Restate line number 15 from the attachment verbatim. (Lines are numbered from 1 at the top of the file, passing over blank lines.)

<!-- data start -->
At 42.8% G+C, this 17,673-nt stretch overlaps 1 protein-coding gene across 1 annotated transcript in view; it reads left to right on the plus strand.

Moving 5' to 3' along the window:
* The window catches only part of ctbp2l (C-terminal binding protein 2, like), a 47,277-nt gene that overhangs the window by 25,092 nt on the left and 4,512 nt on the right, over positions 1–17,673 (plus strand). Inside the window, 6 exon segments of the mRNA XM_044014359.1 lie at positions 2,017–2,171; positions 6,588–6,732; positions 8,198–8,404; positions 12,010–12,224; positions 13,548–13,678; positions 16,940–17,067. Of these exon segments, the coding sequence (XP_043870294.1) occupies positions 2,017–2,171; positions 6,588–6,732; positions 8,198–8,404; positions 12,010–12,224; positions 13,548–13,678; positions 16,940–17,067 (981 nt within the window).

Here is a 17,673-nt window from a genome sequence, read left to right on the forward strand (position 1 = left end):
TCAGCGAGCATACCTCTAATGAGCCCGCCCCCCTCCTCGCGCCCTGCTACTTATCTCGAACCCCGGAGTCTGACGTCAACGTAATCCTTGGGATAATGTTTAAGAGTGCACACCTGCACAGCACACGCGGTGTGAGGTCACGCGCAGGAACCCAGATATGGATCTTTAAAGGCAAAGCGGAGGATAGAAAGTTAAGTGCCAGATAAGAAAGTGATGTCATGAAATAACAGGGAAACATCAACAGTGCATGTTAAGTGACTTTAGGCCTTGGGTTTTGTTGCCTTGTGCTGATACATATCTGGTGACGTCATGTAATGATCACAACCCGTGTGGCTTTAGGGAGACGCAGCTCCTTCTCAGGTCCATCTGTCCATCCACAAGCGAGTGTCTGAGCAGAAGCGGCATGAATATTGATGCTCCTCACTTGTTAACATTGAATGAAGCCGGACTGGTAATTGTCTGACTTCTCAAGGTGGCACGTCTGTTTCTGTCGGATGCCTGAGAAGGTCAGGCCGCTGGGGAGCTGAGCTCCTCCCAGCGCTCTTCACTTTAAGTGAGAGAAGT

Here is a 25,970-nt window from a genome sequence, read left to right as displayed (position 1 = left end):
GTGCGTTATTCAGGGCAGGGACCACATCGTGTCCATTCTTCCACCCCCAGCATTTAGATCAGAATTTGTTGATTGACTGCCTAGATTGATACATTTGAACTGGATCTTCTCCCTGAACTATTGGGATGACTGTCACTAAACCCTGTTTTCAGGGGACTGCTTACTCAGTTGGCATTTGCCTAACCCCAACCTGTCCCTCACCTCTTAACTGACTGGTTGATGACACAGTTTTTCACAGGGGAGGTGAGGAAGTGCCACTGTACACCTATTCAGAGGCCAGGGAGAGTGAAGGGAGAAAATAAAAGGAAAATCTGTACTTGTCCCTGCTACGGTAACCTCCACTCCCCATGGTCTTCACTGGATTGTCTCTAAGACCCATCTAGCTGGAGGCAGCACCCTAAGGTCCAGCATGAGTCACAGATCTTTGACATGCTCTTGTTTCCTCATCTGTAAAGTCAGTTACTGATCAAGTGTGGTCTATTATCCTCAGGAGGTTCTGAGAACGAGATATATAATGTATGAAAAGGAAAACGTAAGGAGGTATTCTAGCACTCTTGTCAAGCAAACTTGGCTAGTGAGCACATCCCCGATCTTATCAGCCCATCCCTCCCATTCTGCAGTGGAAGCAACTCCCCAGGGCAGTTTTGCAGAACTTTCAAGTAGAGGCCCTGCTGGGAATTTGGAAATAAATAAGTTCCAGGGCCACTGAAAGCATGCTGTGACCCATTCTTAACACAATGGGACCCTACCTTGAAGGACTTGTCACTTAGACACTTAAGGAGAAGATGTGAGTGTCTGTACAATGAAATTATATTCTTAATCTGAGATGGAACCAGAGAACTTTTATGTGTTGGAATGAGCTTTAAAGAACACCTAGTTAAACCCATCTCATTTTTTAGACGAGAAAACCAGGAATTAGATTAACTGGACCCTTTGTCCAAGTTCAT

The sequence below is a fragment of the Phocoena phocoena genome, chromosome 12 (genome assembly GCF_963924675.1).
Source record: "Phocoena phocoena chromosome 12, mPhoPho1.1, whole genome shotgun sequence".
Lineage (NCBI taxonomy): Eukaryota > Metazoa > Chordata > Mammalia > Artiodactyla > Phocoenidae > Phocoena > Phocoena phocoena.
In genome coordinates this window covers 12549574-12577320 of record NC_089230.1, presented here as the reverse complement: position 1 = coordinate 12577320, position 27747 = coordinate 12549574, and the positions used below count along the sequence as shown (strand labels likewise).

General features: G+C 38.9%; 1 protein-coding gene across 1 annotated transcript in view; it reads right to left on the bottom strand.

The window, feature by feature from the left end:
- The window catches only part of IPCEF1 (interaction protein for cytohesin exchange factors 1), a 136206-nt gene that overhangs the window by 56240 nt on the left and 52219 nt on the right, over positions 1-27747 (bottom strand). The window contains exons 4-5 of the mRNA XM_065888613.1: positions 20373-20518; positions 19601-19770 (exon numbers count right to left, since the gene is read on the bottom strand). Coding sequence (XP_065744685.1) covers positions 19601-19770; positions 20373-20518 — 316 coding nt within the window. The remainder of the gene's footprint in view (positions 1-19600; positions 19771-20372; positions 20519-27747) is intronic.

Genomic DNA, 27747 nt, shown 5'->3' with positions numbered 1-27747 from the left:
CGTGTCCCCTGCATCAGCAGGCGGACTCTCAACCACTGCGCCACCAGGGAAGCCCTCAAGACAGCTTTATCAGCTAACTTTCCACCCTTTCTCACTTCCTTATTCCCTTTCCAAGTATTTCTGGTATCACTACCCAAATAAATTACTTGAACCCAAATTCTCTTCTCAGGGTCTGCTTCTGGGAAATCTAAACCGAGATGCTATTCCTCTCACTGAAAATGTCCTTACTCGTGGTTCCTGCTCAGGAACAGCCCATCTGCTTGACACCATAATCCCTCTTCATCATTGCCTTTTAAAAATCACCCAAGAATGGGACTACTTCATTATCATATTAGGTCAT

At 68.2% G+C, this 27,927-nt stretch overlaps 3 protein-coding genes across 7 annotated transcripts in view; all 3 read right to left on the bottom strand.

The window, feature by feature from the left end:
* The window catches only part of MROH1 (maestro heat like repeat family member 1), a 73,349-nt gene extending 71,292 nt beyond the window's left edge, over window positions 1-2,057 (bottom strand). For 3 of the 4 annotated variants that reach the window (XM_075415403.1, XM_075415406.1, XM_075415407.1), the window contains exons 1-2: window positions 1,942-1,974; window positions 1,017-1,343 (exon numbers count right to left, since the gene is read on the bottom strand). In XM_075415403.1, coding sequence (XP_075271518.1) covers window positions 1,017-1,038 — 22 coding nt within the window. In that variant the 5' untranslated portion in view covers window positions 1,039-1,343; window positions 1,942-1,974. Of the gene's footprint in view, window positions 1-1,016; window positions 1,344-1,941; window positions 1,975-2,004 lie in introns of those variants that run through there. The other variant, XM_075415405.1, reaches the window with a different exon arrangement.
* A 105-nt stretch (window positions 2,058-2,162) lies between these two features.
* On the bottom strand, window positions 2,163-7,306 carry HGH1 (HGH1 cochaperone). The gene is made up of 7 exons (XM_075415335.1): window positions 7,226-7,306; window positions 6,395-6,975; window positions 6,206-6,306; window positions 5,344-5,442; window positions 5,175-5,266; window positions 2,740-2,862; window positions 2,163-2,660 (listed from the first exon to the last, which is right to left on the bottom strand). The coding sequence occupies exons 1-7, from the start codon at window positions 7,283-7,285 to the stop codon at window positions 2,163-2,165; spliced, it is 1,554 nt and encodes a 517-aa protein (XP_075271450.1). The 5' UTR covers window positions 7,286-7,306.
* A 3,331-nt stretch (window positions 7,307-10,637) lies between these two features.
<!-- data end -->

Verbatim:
Genomic DNA, 27747 nt, shown 5'->3' with positions numbered 1-27747 from the left: